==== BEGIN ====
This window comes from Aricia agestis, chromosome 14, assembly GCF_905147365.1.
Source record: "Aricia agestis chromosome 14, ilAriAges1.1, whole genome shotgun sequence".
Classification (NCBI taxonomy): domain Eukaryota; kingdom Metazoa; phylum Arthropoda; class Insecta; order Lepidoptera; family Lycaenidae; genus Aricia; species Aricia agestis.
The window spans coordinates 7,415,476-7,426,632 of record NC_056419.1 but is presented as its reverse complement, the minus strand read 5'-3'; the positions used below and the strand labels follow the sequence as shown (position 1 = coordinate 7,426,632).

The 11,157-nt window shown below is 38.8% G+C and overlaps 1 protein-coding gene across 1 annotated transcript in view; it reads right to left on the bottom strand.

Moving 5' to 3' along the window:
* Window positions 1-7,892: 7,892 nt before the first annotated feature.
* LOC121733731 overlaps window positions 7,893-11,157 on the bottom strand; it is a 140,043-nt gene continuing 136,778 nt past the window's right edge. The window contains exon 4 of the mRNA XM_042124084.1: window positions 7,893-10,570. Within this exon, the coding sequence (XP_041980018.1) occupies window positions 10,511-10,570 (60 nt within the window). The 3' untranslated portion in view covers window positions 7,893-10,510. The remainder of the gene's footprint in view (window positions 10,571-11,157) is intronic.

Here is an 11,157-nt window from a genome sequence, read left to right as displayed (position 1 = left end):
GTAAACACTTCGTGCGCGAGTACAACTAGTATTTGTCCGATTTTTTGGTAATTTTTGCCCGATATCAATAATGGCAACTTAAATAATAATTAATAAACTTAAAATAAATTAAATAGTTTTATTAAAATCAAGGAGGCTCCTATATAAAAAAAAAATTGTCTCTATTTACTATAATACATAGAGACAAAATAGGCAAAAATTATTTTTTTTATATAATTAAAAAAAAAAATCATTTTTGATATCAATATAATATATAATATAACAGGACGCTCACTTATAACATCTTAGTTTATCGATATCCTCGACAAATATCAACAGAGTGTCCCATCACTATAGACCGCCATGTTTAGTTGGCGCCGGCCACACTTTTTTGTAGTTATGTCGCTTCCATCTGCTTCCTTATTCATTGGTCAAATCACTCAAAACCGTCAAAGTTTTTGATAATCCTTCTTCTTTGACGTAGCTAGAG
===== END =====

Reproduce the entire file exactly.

This window comes from Aricia agestis, chromosome 14, assembly GCF_905147365.1.
Source record: "Aricia agestis chromosome 14, ilAriAges1.1, whole genome shotgun sequence".
Classification (NCBI taxonomy): domain Eukaryota; kingdom Metazoa; phylum Arthropoda; class Insecta; order Lepidoptera; family Lycaenidae; genus Aricia; species Aricia agestis.
The window spans coordinates 7,415,476-7,426,632 of record NC_056419.1 but is presented as its reverse complement, the minus strand read 5'-3'; the positions used below and the strand labels follow the sequence as shown (position 1 = coordinate 7,426,632).

The 11,157-nt window shown below is 38.8% G+C and overlaps 1 protein-coding gene across 1 annotated transcript in view; it reads right to left on the bottom strand.

Moving 5' to 3' along the window:
* Window positions 1-7,892: 7,892 nt before the first annotated feature.
* LOC121733731 overlaps window positions 7,893-11,157 on the bottom strand; it is a 140,043-nt gene continuing 136,778 nt past the window's right edge. The window contains exon 4 of the mRNA XM_042124084.1: window positions 7,893-10,570. Within this exon, the coding sequence (XP_041980018.1) occupies window positions 10,511-10,570 (60 nt within the window). The 3' untranslated portion in view covers window positions 7,893-10,510. The remainder of the gene's footprint in view (window positions 10,571-11,157) is intronic.

Here is an 11,157-nt window from a genome sequence, read left to right as displayed (position 1 = left end):
GTAAACACTTCGTGCGCGAGTACAACTAGTATTTGTCCGATTTTTTGGTAATTTTTGCCCGATATCAATAATGGCAACTTAAATAATAATTAATAAACTTAAAATAAATTAAATAGTTTTATTAAAATCAAGGAGGCTCCTATATAAAAAAAAAATTGTCTCTATTTACTATAATACATAGAGACAAAATAGGCAAAAATTATTTTTTTTATATAATTAAAAAAAAAAATCATTTTTGATATCAATATAATATATAATATAACAGGACGCTCACTTATAACATCTTAGTTTATCGATATCCTCGACAAATATCAACAGAGTGTCCCATCACTATAGACCGCCATGTTTAGTTGGCGCCGGCCACACTTTTTTGTAGTTATGTCGCTTCCATCTGCTTCCTTATTCATTGGTCAAATCACTCAAAACCGTCAAAGTTTTTGATAATCCTTCTTCTTTGACGTAGCTAGAG